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Modeling Gastrointestinal Drug Absorption Requires More In Vivo Biopharmaceutical Data: Experience from In Vivo Dissolution and Permeability Studies in Humans

[ Vol. 8 , Issue. 7 ]


Hans Lennernas   Pages 645 - 657 ( 13 )


The majority (84%) of the 50 most-sold pharmaceutical products in the US and European markets are given orally. The dominating role of this route in drug therapy is a consequence of it being safe, efficient and easily accessible with minimal discomfort to the patient in comparison with other routes of drug administration. A successful drug discovery and development of oral pharmaceutical products require an in-depth understanding of multiple biochemical and physiological processes that determine the dissolution rate, intestinal permeability, gastrointestinal transit, first-pass extraction and systemic exposure-time profiles of drugs. It is crucial to realize that these basic biopharmaceutic and pharmacokinetic properties are crucial to focus on to allow successful drug development. Identification of the rate-limiting step(s) in order to overcome these barriers and understanding of the sources of variability are important in the selection of suitable candidate molecules in drug development. Several reports based on in vitro investigations in various cell models have suggested that carrier-mediated intestinal efflux may be a major reason for incomplete absorption and variable bioavailability of drugs, as well being a site for drug-drug and specific food-drug interactions. However, many drugs which were initially suggested to undergo significant efflux in vitro were later shown to be completely absorbed in vivo. This apparent discrepancy between in vitro and in vivo results may be due to several factors that will be discussed in this review. Novel data on solubility and dissolution in human gastrointestinal derived fluids will be reviewed. The effect of food intake on solubility and dissolution rate of a range of drugs including felodipine, danazol, griseofulvin, cyclosporine, probucol and ubiquinone in simulated and real intestinal fluids is discussed. The biopharmaceutic and physicochemical data discussed here can potentially be used as a benchmark set for validation of new experimental techniques or in silico models in future. Factors such as structural diversity, commercial availability, price and a suitable analytical technique for quantification were considered in the selection of a specific drug set. Using the compiled data set lipophilicity as determined by reverse phase HPLC and permeability across Caco-2 cell monolayers were determined; means to overcome the experimental difficulties due to the diversity of the data are also discussed.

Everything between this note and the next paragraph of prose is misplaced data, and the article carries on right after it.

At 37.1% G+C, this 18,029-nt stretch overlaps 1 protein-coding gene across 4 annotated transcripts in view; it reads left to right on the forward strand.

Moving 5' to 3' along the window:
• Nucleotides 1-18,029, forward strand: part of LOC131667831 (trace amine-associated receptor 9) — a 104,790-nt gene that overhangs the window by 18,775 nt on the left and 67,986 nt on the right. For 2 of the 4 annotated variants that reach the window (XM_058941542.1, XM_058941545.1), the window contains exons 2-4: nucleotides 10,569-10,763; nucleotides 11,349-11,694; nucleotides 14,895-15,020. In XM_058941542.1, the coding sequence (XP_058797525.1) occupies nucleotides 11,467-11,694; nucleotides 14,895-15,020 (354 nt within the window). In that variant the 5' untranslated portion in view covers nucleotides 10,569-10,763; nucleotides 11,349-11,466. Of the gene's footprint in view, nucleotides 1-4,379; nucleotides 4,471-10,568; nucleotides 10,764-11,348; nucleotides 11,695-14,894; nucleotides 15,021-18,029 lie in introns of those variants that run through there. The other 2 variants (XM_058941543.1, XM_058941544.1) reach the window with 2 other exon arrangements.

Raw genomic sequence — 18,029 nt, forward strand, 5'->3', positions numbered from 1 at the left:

bioavailability, QSAR-models, bioequivalence, solubilization, Intestinal permeability


Department of Pharmacy,Biomedical Centre, Uppsala University, Husargatan 3, Uppsala, S-75123,Sweden.

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